"The new elevation maps are snapshots of the current state of the ice sheets. The elevations are very accurate, to just a few metres in height, and cover close to 16 million km2 of the area of the ice sheets. This is 500,000 square kilometres more than any previous elevation model from altimetry", says lead-author Dr. Veit Helm, glaciologist at the Alfred Wegener Institute in Bremerhaven.
For the new digital maps, the AWI scientists had evaluated all data by the CryoSat-2 altimeter SIRAL. Satellite altimeter measure the height of an ice sheet by sending radar or laser pulses in the direction of the earth. These signals are then reflected by the surface of the glaciers or the surrounding waters and are subsequently retrieved by the satellite. This way the scientists were able to precisely determine the elevation of single glaciers and to develop detailed maps.
On the basis of further CrysoSat-2 the scientists also documented how the elevation has changed over the 2011-2014 period. Ice sheets gain mass through snowfall and lose it due to melting and accelerating glaciers, which carry ice from the interior of the ice sheet to the ocean. "We need to understand where and to which extent the ice thickness across the glaciers has changed. Only then can we can analyse the drivers of these changes and find out how much ice sheets contribute to global sea level rise", says Veit Helm.
The team derived the elevation change maps using over 200 million SIRAL data points for Antarctica and around 14.3 million data points for Greenland. The results reveal that Greenland alone is reducing in volume by about 375 cubic kilometres per year. "When we compare the current data with those from the ICESat satellite from the year 2009, the volume loss in Greenland has doubled since then. The loss of the West Antarctic Ice Sheet has in the same time span increased by a factor of 3. Combined the two ice sheets are thinning at a rate of 500 cubic kilometres per year. That is the highest rate observed since altimetry satellite records began about 20 years ago," says AWI glaciologist Prof. Dr. Angelika Humbert, another of the study's authors.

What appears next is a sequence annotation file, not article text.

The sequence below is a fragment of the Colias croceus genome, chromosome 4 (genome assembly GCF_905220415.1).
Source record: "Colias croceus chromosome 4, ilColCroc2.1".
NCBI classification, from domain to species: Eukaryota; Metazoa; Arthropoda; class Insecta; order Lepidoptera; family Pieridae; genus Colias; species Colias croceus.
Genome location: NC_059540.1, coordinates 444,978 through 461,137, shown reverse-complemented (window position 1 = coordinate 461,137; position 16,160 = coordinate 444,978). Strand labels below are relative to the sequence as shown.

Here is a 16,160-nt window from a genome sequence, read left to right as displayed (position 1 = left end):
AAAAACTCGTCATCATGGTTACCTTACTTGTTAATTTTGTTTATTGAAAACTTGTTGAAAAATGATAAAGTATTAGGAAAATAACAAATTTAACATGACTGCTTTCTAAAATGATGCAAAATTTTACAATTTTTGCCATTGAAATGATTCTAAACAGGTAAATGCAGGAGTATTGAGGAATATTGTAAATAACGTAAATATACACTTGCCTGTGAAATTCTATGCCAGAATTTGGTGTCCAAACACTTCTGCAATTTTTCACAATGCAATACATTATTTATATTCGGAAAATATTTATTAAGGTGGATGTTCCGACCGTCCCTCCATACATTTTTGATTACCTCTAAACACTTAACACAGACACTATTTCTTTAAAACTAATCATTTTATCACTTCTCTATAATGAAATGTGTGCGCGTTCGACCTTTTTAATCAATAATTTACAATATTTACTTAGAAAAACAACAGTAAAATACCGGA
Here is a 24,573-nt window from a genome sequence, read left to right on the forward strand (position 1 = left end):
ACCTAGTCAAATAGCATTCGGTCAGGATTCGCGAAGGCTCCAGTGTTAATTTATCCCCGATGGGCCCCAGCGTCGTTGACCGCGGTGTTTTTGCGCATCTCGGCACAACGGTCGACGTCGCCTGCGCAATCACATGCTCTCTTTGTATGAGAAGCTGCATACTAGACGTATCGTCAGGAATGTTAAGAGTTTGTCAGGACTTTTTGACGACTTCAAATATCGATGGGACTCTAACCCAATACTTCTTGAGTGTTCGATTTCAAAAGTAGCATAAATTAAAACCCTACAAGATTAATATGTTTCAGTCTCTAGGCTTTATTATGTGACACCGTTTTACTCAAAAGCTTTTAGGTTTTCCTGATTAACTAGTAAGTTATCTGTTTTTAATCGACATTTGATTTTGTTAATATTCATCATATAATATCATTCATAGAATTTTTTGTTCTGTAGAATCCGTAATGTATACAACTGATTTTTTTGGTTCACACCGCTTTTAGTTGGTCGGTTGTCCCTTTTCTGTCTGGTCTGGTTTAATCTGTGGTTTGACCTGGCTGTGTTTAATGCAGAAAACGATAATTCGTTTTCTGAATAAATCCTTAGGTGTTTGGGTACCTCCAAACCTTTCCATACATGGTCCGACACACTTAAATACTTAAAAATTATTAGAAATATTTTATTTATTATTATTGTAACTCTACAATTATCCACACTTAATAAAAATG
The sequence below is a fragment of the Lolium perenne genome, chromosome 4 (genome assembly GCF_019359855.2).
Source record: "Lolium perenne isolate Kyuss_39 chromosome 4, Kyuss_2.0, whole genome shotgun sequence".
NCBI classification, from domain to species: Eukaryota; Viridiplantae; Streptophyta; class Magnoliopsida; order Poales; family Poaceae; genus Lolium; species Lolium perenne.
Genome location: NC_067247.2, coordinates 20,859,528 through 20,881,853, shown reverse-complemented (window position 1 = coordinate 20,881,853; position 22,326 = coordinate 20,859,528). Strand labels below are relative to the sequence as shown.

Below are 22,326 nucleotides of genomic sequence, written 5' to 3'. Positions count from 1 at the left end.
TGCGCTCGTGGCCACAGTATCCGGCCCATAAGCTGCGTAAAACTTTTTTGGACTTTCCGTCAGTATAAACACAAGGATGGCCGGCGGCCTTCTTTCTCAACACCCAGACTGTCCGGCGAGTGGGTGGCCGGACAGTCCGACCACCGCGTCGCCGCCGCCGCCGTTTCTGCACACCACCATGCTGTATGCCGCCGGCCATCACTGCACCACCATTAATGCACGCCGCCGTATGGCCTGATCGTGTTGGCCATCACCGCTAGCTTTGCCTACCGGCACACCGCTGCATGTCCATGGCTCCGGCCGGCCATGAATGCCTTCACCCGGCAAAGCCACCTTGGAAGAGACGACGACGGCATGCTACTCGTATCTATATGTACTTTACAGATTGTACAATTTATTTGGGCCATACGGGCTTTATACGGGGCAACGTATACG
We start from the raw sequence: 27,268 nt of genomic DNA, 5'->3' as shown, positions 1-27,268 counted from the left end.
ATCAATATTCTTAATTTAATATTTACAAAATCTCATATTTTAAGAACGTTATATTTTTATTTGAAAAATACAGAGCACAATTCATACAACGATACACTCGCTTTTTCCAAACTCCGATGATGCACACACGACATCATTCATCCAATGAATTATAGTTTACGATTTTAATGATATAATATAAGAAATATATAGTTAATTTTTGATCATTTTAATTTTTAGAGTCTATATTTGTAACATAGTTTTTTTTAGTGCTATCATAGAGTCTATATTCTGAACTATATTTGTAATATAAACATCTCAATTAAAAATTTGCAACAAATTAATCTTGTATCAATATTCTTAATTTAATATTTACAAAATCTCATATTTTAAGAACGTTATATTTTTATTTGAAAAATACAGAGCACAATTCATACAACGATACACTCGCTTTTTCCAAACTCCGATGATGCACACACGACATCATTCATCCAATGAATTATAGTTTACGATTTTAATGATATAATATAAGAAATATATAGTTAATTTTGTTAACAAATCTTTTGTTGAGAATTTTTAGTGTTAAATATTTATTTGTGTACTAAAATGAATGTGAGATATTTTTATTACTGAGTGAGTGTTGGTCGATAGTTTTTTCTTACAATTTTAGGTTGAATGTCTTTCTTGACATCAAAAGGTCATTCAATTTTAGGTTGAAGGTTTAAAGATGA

The areas where the researchers detected the largest elevation changes were Jakobshavn Isbrae (Jakobshavn Glacier) in West Greenland and Pine Island Glacier in West Antarctica. Since February 2014 scientists know that the Jakobshavn Isbrae is moving ice into the ocean at a record speed of up to 46 meters a day. The Pine Island Glacier hit the headlines in July 2013. Back then AWI scientists reported that a table iceberg as large as the area of Hamburg had broken off the tip of its ice shelf. (Link to the AWI press release from the 9th July 2013)
But whereas both the West Antarctic Ice Sheet and the Antarctic Peninsula, on the far west of the continent, are rapidly losing volume, East Antarctica is gaining volume – though at a moderate rate that doesn't compensate the losses on the other side of the continent.